As Respondent explains in its Formal Hearing Brief there are two considerations for the Commission in this matter. First, are the gains from the COMPANY B and COMPANY A transactions "business income" within the Utah statutory provisions, and second, does the taxation of the gains comport with constitutional protections.
In considering the first question, the Utah statute defines "business income" at Utah Code Ann. Sec. 59-7-302. Utah, and other states with a definition similar to Utah's definition of "business income," have concluded that the statute presents two separate tests which are commonly referred to as the transactional test and the functional test. It is Respondent's position that the income at issue from both COMPANY B and COMPANY A transactions is "business income" pursuant to the functional test. The Commission has recognized a functional test in both appeal decisions and by rule.  It is import to note that the Commission has determined that the statutory definition set out at Utah Code Ann. Sec. 59-7-302(1) requires that only one or the other of the two tests be met. The functional test includes as business income, income from tangible and intangible property if the acquisition, management, or disposition of the property constitute integral parts of the taxpayer's regular trade or business. In addition, the Commission notes that income is considered to be business income Aunless clearly classifiable as nonbusiness income,@ Utah Admin. Rule R865-6F-8.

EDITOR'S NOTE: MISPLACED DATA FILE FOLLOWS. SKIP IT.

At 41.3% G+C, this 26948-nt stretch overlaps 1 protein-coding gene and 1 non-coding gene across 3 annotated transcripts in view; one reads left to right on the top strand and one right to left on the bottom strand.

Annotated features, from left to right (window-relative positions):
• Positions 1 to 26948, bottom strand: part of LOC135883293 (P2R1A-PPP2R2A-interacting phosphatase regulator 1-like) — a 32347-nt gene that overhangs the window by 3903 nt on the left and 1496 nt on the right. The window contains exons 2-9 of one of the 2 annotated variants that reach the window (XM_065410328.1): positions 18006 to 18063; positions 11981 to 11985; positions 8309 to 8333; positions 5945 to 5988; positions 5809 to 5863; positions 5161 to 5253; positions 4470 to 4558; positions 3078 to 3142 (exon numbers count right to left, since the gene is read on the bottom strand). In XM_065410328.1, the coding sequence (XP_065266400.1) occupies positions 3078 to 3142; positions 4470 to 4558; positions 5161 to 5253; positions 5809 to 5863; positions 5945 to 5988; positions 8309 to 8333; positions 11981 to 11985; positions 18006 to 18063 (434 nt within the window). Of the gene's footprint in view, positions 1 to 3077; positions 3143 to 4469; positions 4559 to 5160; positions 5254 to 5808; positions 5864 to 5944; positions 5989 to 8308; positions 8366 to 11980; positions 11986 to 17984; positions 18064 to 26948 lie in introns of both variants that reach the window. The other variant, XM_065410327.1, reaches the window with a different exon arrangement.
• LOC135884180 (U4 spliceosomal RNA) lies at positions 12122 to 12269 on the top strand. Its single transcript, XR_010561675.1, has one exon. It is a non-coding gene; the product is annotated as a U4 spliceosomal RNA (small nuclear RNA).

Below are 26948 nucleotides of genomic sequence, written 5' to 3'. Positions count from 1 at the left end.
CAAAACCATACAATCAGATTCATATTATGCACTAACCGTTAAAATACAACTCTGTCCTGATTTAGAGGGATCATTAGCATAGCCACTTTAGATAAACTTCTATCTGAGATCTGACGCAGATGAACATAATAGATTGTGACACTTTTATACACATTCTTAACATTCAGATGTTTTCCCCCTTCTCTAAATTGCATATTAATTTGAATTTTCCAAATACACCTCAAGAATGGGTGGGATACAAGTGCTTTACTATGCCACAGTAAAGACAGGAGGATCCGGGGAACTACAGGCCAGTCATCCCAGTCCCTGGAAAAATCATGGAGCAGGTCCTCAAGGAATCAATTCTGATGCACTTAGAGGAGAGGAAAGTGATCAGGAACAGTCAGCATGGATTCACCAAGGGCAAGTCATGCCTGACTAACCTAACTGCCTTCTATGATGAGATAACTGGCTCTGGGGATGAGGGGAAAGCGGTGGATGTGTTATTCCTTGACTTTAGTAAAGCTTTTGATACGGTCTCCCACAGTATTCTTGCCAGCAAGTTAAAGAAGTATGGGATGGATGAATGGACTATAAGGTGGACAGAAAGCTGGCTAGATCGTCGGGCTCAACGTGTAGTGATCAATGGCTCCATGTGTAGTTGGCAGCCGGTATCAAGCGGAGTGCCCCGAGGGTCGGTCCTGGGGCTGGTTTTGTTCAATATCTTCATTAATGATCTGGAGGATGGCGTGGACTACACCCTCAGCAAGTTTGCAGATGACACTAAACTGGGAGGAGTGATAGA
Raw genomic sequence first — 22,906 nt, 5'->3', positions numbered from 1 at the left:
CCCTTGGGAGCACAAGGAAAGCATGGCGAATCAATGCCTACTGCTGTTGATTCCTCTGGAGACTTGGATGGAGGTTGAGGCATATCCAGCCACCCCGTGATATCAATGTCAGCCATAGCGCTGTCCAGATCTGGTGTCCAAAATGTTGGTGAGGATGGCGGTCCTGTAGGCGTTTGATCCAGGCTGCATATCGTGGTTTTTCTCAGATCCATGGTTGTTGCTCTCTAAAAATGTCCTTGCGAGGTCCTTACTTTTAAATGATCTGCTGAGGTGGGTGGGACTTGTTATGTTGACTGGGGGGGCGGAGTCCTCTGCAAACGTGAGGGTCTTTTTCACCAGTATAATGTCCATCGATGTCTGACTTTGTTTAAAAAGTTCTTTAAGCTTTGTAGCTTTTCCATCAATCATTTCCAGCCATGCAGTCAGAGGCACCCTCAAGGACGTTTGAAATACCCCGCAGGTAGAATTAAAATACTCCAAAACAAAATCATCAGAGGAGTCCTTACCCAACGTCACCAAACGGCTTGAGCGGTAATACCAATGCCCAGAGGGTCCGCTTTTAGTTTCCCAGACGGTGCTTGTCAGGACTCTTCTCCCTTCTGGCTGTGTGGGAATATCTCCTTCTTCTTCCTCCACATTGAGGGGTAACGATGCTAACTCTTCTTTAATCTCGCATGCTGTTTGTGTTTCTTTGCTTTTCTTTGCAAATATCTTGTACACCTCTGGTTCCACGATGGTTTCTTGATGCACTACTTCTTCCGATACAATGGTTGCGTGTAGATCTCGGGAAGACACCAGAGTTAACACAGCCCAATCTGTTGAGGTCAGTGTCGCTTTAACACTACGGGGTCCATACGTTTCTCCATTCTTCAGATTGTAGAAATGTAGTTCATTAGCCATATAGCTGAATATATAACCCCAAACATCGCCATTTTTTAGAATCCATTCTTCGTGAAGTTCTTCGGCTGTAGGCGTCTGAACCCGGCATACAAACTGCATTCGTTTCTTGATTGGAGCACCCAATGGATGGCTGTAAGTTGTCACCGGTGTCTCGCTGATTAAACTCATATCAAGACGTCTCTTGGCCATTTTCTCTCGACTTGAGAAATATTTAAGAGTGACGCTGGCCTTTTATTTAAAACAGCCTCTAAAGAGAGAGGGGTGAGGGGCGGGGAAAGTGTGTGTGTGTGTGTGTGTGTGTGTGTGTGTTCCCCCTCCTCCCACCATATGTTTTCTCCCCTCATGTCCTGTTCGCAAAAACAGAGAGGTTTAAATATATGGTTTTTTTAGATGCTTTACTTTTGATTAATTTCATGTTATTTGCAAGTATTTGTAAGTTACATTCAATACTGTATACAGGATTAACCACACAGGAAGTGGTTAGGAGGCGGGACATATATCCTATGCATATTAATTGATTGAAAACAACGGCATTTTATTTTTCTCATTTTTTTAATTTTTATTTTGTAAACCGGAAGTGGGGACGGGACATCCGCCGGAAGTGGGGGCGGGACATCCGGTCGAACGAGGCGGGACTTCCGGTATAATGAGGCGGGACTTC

In addition to these Utah statutory requirements the Commission must also consider the second question, the constitutional limitation. As explained by Respondent in its Formal Hearing Brief, the United States Supreme Court has found that there is a constitutional limitation, requiring that there be sufficient nexus between the income and the taxpayer=s business activities within the state. The United States Supreme Court has found sufficient nexus where the taxpayer operates a business in the taxing state and the assets involved in the transaction served an operational, as opposed to merely an investment function.
In reviewing the facts involved in the transaction with COMPANY A, the Commission finds that the sale of the COMPANY A stock meets the functional test and, therefore, the gain from the sale is Abusiness income@ for purposes of the Utah Statute. In looking at the constitutional requirements, COMPANY A was more than a passive investment. As Respondent points out, Petitioner used COMPANY A to make better use of its resources, expand distribution and improve its economic condition. There was an operational or business purpose for establishing COMPANY A and operating it as a subsidiary. Petitioner needed COMPANY A to sell its products in the COUNTRY market. In addition, it was not uncommon for Petitioner to own its foreign distributorships, in whole or part. This was a typical activity in the regular course of Petitioner's trade or business. Therefore, Petitioner's gain on the sale of COMPANY A stock meets the constitutional limitations and is Abusiness income@ within the provision of Utah Code Ann. Sec. 59-7-302. As Abusiness income@ it is apportionable to Utah.